Education In A Modern World

Hunstanton Secondary Modern School, 1950s: Elevations

Drawing of the elevations of Hunstanton Secondary Modern School

Hunstanton Secondary Modern School, Norfolk: competition design illustrating elevations to the playing fields (top) and Downs Road (bottom), 1950

Drawing
Designer: Alison and Peter Smithson 
© RIBA Library Drawings and Archives Collections

 

Beginning in the 1940s, architects promoted 'finger planning' for schools. This design featured classroom units, usually prefabricated, along long, spoke-like corridors. This layout, similar to Fry and Gropius's Impington Village College, provided adequate natural light and ventilation, but also demanded more materials and a larger site.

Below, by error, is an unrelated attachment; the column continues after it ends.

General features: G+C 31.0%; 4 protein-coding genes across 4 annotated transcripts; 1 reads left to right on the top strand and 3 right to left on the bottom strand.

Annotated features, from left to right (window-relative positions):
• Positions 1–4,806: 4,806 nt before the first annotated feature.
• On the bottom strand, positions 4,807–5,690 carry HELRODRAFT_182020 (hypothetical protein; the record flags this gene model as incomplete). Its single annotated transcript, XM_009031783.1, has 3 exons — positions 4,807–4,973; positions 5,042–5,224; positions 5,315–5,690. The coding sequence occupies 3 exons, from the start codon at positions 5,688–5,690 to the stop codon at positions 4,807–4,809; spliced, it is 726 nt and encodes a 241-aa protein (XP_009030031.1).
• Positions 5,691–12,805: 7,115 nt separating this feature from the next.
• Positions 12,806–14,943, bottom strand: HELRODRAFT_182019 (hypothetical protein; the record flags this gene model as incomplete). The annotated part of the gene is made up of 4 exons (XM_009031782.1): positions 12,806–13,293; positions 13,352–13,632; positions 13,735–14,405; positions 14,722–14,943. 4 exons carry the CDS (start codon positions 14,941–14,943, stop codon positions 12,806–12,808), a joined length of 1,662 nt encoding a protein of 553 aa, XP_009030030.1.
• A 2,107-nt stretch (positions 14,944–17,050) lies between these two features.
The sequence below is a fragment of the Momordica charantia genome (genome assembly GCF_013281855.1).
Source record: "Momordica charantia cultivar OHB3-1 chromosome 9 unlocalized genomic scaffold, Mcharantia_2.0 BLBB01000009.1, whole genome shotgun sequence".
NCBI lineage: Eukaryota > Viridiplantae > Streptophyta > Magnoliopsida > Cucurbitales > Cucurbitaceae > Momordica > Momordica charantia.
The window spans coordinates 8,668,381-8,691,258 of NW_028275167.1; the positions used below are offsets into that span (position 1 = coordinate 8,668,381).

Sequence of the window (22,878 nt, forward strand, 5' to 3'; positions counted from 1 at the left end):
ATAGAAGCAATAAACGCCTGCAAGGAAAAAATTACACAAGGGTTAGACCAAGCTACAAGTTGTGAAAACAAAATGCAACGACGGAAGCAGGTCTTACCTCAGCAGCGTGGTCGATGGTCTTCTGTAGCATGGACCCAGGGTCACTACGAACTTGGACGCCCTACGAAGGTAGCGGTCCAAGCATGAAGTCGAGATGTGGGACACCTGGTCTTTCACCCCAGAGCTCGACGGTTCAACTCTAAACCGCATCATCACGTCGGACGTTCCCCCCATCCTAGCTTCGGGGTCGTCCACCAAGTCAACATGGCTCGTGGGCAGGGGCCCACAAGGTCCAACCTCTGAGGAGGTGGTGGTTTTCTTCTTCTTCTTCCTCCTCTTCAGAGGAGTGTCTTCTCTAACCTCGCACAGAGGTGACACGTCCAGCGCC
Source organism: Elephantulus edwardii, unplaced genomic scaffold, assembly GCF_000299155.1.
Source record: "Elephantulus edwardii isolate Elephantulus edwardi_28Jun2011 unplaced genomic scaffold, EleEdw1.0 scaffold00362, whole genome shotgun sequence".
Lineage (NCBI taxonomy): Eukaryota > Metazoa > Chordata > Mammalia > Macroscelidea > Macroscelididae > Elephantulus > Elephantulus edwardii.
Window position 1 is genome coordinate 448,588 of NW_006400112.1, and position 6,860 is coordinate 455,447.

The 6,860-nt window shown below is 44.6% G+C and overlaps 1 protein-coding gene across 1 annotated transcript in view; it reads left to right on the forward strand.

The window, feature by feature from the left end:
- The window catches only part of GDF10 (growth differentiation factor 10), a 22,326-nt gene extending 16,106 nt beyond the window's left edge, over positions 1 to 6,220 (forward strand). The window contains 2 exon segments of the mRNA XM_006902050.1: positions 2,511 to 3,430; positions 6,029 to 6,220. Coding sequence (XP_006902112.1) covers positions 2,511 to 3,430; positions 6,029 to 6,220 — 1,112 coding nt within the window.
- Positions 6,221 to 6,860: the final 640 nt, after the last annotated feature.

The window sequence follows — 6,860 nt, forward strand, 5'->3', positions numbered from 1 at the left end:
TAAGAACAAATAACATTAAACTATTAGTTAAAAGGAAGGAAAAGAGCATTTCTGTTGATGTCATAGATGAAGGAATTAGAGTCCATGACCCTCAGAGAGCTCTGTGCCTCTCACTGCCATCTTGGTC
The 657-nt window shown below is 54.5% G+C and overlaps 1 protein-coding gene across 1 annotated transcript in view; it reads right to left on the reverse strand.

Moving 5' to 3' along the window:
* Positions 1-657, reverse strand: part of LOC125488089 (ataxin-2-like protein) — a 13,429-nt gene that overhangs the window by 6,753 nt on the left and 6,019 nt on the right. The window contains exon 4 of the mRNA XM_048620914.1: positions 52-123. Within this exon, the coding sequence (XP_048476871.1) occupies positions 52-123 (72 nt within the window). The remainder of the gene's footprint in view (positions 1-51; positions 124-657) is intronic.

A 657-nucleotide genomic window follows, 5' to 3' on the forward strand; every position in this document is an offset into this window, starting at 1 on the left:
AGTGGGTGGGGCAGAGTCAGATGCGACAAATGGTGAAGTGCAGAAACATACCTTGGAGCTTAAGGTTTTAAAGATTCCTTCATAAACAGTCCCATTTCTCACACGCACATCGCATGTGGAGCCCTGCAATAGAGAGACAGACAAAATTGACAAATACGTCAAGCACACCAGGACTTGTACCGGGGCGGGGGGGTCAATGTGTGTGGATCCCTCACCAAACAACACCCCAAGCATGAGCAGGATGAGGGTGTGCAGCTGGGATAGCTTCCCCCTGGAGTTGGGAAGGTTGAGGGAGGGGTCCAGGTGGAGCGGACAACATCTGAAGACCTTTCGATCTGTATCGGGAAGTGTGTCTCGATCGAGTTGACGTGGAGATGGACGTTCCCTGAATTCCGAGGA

Local authorities in Hunstanton, determined to cut down school costs, held a competition for the design of a new middle school. The Smithsons' scheme, selected from 56 competition entries, is characterised by simplicity of form, bands of glazing panels and unadorned industrial materials. This elevation highlights the broad and low form of the school that echoes the flat East Anglian location. The compact, 'Miesian'-style building's classrooms and functional spaces surround a courtyard.

 

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